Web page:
Legislative Changes in African Countries Resulting from AML/CFT Laws

The importance of law as a bedrock of financial regulation can be exemplified with the significant changes recorded within countries resulting from AML/CFT legislations, particularly in ACs, as can be seen through the continent’s legislative and technical evolution post the colonial era.[1]

It is imperative to state that during the colonial period, the crime of ‘money laundering’ was nonexistent although certain predicate offences like bribery, corruption, extortion and other offences had been acknowledged to exist. Attesting to this, Rodney stated that ‘colonialism was not merely a system of exploitation, but one whose essential purpose was to repatriate the profits to the so-called motherland’. Rodney speaks of an era dominated by slave trade and a gradual move to a period characterised by the exploitation of labour and forced labour where ‘Africans in their country were forced to grow cash crops by gun and whip’. The gradual change evidences the tactical means employed by colonial masters to circumvent the 1833 Abolition of Slave Trade Act, which allowed the laundering of ill-gotten wealth to capitalist economies. Interestingly, during this dictatorial period, such ‘illicit’ transfers, exorbitant taxation and exclusive rights of exploitation granted to British and European firms over mineral and natural resources were legalised.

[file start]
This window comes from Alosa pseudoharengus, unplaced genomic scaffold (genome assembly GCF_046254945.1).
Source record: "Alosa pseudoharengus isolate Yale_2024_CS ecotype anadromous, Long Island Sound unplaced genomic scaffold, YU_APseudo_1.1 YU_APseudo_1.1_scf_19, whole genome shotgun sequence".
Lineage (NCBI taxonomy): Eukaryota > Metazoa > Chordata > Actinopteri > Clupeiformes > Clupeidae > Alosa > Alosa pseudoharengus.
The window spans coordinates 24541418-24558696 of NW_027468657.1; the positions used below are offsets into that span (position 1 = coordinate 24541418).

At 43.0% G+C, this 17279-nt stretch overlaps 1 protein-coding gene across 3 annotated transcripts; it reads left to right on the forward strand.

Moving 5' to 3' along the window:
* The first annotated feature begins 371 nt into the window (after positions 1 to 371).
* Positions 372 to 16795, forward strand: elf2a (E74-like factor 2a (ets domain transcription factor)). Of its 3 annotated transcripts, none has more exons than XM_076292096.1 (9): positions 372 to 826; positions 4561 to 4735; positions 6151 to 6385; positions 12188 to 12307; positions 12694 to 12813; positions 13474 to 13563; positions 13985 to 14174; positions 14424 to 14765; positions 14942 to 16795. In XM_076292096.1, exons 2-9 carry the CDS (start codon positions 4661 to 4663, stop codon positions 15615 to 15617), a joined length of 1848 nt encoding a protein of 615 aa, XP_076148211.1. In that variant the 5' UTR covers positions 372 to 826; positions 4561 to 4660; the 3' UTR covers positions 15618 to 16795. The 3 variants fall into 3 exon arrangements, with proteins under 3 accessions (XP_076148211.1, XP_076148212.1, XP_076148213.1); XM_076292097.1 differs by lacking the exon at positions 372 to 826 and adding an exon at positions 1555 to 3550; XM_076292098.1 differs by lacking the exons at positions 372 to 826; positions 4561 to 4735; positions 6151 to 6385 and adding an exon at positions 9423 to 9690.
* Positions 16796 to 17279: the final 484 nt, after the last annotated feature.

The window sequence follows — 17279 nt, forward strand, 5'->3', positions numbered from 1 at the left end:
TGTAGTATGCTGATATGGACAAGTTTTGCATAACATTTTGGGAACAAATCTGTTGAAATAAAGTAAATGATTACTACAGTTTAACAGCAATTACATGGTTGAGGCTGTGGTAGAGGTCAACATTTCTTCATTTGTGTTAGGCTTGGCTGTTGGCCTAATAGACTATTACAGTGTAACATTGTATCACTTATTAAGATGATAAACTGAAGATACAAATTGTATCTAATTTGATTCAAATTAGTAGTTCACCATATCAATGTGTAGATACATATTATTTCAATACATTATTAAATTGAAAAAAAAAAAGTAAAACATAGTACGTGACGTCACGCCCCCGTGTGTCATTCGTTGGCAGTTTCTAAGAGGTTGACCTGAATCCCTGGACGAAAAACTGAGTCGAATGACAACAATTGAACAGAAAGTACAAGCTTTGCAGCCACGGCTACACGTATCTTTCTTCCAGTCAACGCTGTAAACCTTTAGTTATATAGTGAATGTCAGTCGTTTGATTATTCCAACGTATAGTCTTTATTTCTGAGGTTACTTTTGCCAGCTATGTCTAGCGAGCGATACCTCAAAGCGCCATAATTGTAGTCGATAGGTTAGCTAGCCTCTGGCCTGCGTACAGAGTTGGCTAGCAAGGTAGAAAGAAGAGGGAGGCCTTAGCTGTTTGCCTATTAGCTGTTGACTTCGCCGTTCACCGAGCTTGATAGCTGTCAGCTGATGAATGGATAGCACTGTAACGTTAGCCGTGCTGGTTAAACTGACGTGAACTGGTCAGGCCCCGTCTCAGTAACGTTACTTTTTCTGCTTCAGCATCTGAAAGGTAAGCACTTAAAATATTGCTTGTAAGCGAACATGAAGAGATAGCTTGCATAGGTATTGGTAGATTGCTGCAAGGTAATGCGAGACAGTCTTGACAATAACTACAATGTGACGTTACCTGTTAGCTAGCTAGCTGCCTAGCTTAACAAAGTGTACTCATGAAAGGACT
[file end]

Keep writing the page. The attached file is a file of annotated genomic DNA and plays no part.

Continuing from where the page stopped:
The prevalent exploitation that riddled the colonial era set the tone for the decolonisation struggle, given that the structures instituted by the colonial masters hindered the fight for independence in ACs. Colonial masters struggled to give up power, arguing instead that their colonies were politically corrupt and unable to handle independence. For instance, colonial masters contended that Nigeria was ridden with ‘corruption and briber}’’ and hence required ‘ceaseless vigilance of the British Staff to maintain a high standard of integrity and.. .prevent the oppression of peasantry’.[2] Tignor, however, argued that the colonial masters had expected their collaborators to behave this way. Hence, as the struggle for independence grew, colonial masters continually produced reports which indicted leaders of the movement as corrupt and unjustly enriched to the detriment of their people. Nevertheless, ACs began to gain their independence in the 1950s.